[This essay was originally published in Traditional Building, September 2019]
How should our buildings look today?
Why do we choose to make our buildings look one way and not another? How should our buildings look? Two different but related questions, the answers to which are many and difficult to tease apart, for architecture operates on many levels.
Today, many who regard themselves as classicists all too often answer “how should our buildings look” with a resounding: classically correct! This is understandable as 21st century classicism is still operating in recovery mode. The lacuna of what we simplistically call modernism nearly broke the chain of tradition preceding it. In this regard, we are not unlike our Renaissance predecessors.
Through their attempts to understand Roman classicism, Renaissance architects codified a classicism free from “barbarous invention.”[i] Yet in a mere century, design transformed from Rossellino’s chaste work in Pienza to Michelangelo’s ebullient designs for St. Peter’s. This oscillation between rational and emotional classicism would continue for centuries before being nearly exterminated.
Much emphasis in our renaissance has been placed on re-learning the rules of classical architecture. Due in large part to the Renaissance, we see classical architecture as defined by five orders. Perhaps due to our quick-fix culture, we have not done as our Renaissance fathers did, turning to origins, learning anew, letting that be transformative. Jeffrey L. Davis, founder and president of Chadsworth Columns reflects, “Classical Architecture to me is not just language – it is a rhythm. The rhythm of place. When you travel to Andalusia, Istanbul, or Petra, and see architecture rooted in the classical yet so changed by each place, you see interpretation and creativity.”
How can we look afresh at classical architecture? Rather than learning rules of how to correctly use the five orders, let us think instead of the orders operating in three primary ways: structural, formal, and symbolic.
Columns and beams can be the actual structure of a building, with the depth of a beam and the spacing between columns relating to suitable span to depth ratios. The columns and beams may also be analogous.[ii] For example, the visible ceiling beams may not be the actual beams holding up the floor above. Whether actual or analogous, the beams of a ceiling tell us something about the structure, like the pairing of columns on the Four Seasons Ocean Club, (Fig. 1), which make the wide bays appear more structurally stable.
Each design has issues it responds to or resolves through formal means. The classical orders are our primary means for making those resolutions. For example, imagine a long façade. The classical orders may be used to counter the deadening effects of a run-on façade by bringing more emphasis to the vertical. Additionally, through scale, proportion, and ornament, the formal composition helps develop the character we intend. The delicate columns around the altar at St. Joseph’s Cathedral chapel (Fig. 2) and the corresponding feeling of intimacy versus the soaring arches on columns at Holy Cross (Fig. 3) and the resultant grandeur.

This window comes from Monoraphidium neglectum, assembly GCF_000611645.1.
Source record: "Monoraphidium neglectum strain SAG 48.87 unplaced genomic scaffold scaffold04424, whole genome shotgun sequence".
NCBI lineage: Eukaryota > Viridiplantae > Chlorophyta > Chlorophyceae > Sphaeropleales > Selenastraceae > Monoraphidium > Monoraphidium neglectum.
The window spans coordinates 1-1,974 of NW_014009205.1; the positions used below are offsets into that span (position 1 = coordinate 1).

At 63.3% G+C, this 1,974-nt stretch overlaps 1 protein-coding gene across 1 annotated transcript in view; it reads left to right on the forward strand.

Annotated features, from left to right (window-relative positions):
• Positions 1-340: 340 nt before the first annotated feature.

Finally, the classical orders, due to their use through history in common ways, are signifiers of meaning, whether through denotation or exemplification.[iii] For example, columns framing an opening with a pediment on top denotes entry, (Fig. 4), while the bulging entasis of a column exemplifies the gravity load (Fig. 5).
We often refer to classical architecture as a language. One that operates as structure, form, and content. There is much new to write with this language, a sentiment shared by Davis who recounts, “I attended the first ICAA Summer School 1992 after I began Chadsworth and had been studying column proportions, wondering if there was a perfect formula. I was thinking about producing a fiberglass column to improve the industry standard and wanted ours to be the most correct. It was a revelation to realize afterward that it is a language.”
We know this language. We should worry less about rules. After all, which are the right rules? Let us learn more as children do, through imitation and imagination. Doing so, we may shake off the stupor of correctness and emerge into a new renaissance of the classical (Fig. 6).
“It all starts with the architects. Those who understand classical architecture usually specify everything concerning the dimensions of the columns, requiring custom cutters for all profiles. When having to cut costs, they trust our top end columns and profiles we have developed over many years. Some want to specify all the profiles, have them made in wood, then produced in our PolyStone (FRP) material. We also have less expensive lines which modify some dimensions and allow a little less flexibility. Every column, every project is unique for us.” Jeffrey L. Davis, Founder and President, Chadsworth Columns
[i] Andrea Palladio, The Four Books of Architecture, Dover Publications (1965)
[ii] For more on analogous structure, see Edward R. Ford, The Details of Modern Architecture, Vol. 1, MIT Press (2003)
[iii] For more on denotation and exemplification as ways of symbolic reference, see the essays and books of Nelson Goodman, particularly Languages of Art, Hackett Publishing Company, Inc (1968)